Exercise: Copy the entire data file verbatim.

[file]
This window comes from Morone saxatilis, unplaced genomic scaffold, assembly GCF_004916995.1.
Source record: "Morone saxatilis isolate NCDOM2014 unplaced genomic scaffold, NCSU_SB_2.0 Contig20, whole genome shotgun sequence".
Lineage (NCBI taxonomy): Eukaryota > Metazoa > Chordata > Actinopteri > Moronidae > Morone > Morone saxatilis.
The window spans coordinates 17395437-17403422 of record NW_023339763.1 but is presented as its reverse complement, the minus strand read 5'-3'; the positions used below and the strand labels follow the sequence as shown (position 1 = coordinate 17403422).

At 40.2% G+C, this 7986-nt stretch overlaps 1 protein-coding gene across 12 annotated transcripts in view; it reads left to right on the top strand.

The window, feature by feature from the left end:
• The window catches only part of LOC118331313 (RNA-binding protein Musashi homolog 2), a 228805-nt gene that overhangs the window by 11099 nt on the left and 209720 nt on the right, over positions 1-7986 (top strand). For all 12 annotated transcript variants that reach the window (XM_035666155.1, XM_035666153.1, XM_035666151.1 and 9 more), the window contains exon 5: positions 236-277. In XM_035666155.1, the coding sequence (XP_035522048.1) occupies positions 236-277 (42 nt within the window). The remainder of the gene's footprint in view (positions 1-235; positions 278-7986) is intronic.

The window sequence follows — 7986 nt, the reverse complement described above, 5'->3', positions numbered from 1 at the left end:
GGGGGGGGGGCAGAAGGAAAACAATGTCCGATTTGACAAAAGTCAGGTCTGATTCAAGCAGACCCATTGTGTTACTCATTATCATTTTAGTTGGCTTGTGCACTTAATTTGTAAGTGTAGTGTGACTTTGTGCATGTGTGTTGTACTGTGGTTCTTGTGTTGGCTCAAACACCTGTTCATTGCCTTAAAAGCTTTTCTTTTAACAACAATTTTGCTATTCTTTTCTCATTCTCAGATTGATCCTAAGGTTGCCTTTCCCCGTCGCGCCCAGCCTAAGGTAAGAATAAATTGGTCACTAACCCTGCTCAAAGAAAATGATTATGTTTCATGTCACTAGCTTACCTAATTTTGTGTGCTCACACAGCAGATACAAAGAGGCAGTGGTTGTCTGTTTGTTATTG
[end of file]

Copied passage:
This window comes from Morone saxatilis, unplaced genomic scaffold, assembly GCF_004916995.1.
Source record: "Morone saxatilis isolate NCDOM2014 unplaced genomic scaffold, NCSU_SB_2.0 Contig20, whole genome shotgun sequence".
Lineage (NCBI taxonomy): Eukaryota > Metazoa > Chordata > Actinopteri > Moronidae > Morone > Morone saxatilis.
The window spans coordinates 17395437-17403422 of record NW_023339763.1 but is presented as its reverse complement, the minus strand read 5'-3'; the positions used below and the strand labels follow the sequence as shown (position 1 = coordinate 17403422).

At 40.2% G+C, this 7986-nt stretch overlaps 1 protein-coding gene across 12 annotated transcripts in view; it reads left to right on the top strand.

The window, feature by feature from the left end:
• The window catches only part of LOC118331313 (RNA-binding protein Musashi homolog 2), a 228805-nt gene that overhangs the window by 11099 nt on the left and 209720 nt on the right, over positions 1-7986 (top strand). For all 12 annotated transcript variants that reach the window (XM_035666155.1, XM_035666153.1, XM_035666151.1 and 9 more), the window contains exon 5: positions 236-277. In XM_035666155.1, the coding sequence (XP_035522048.1) occupies positions 236-277 (42 nt within the window). The remainder of the gene's footprint in view (positions 1-235; positions 278-7986) is intronic.

The window sequence follows — 7986 nt, the reverse complement described above, 5'->3', positions numbered from 1 at the left end:
GGGGGGGGGGCAGAAGGAAAACAATGTCCGATTTGACAAAAGTCAGGTCTGATTCAAGCAGACCCATTGTGTTACTCATTATCATTTTAGTTGGCTTGTGCACTTAATTTGTAAGTGTAGTGTGACTTTGTGCATGTGTGTTGTACTGTGGTTCTTGTGTTGGCTCAAACACCTGTTCATTGCCTTAAAAGCTTTTCTTTTAACAACAATTTTGCTATTCTTTTCTCATTCTCAGATTGATCCTAAGGTTGCCTTTCCCCGTCGCGCCCAGCCTAAGGTAAGAATAAATTGGTCACTAACCCTGCTCAAAGAAAATGATTATGTTTCATGTCACTAGCTTACCTAATTTTGTGTGCTCACACAGCAGATACAAAGAGGCAGTGGTTGTCTGTTTGTTATTG